What is already known on this topic
Parents want to be told when an adverse event happens to their child in hospital.
Parents have a low threshold for disclosure of near misses.
What this study adds
Parents often want their child told of the adverse event.
There may be cultural differences to the threshold for disclosure.
Notwithstanding these paediatricians' varied responses to hypothetical scenarios, the scant data available in paediatrics suggest that parents want to know when an error has occurred. In one report, 500 parents of children seeking care in the emergency department for illnesses which weren't life-threatening were surveyed about error disclosure; 99% of respondents wanted full and timely disclosure irrespective of the severity of the event, and the desire for disclosure was not affected by parental age, gender, race, ethnicity or insurance status.7 No further published studies have examined the needs of parents in these situations, nor are there published reports on parents' attitudes about disclosure to the affected child.
The purpose of this study was to assess parents' or substitute decision makers' attitudes toward disclosure of medical error related to the care of their child and examine factors influencing these attitudes.
Setting and population
The Hospital for Sick Children is a 300-bed quaternary care academic paediatric health sciences centre in Toronto, Canada. From May to August 2006, Monday through Friday, all parents of general paediatric patients in hospital and in the outpatient clinic were assessed for inclusion in the study. Parents of inpatients were eligible if their child had been hospitalised for at least 3 days. Parents were excluded if their English comprehension and language ability interfered with conducting the interview as determined by the research assistant; if they were foster care givers; if they were unavailable when the research assistant came by; and/or if the responsible physician felt that administration of the questionnaire would be ‘inappropriate’ for various reasons, for example, fragile mental or emotional state. The protocol was approved by the Research Ethics Board of the Hospital for Sick Children.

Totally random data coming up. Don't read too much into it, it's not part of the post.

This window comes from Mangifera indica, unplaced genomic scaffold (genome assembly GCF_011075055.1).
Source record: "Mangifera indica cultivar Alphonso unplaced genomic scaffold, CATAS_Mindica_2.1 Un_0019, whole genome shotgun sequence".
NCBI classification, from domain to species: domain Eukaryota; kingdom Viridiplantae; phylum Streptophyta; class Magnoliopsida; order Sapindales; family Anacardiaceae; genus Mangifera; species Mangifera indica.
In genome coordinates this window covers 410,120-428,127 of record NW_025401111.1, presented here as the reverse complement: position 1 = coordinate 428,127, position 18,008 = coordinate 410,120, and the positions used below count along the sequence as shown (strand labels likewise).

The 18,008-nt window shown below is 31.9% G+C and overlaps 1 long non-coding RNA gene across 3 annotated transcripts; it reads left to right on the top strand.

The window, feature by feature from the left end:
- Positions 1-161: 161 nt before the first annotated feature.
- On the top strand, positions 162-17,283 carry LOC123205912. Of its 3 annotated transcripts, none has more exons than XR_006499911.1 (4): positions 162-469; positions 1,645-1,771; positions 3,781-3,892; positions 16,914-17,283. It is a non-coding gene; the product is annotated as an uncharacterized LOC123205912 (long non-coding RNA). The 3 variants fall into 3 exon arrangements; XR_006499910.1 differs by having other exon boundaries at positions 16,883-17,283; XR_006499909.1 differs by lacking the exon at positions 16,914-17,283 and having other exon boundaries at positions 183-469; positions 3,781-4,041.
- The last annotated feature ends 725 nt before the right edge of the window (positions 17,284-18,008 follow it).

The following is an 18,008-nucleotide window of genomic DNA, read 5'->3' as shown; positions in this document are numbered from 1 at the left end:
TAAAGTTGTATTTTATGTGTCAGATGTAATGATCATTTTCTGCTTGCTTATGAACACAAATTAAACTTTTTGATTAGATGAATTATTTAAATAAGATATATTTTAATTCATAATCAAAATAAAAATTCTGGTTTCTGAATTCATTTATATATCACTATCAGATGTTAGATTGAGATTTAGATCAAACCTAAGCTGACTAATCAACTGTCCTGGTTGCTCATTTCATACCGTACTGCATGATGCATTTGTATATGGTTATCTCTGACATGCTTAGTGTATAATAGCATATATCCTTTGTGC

After obtaining informed consent, a two-part questionnaire was administered to one parent, even in cases where both were present. The tool was first piloted with six parents and modified accordingly. Part 1 of the tool explored the respondent's sociodemography as well as their previous experience with medical error (personal or close family or friend). Countries of birth were amalgamated by continent or region. Chronic disease was defined as one that was multiorgan and/or the patient was on at least three medications (excluding antibiotics) and/or at least two hospital services were involved in an ongoing fashion in their care. Part 2 was adapted from a published vignette13 and consisted of a clinical vignette with six possible outcomes, characterised by increasing severity of the resultant AEs (Appendix A). The parent was told to consider the child in the vignette to be the same age as the child that prompted their visit to the hospital. Block randomisation was used to determine whether the scenario would be administered in ascending or descending order of outcome severity. Of the severity index values, levels 2 and above were considered real or potential harm. At levels 0 and 1, the error was considered to have been intercepted before reaching the child. For each of the six possible outcomes, parents were asked: (1) whether they themselves would want full disclosure and (2) whether they would want their child informed of the error and AE. ‘Inform your child’ was defined as the medical team, along with the parent, would tell the child about the event as soon as possible after the event occurred, or when the child reached an age when he/she could understand what happened.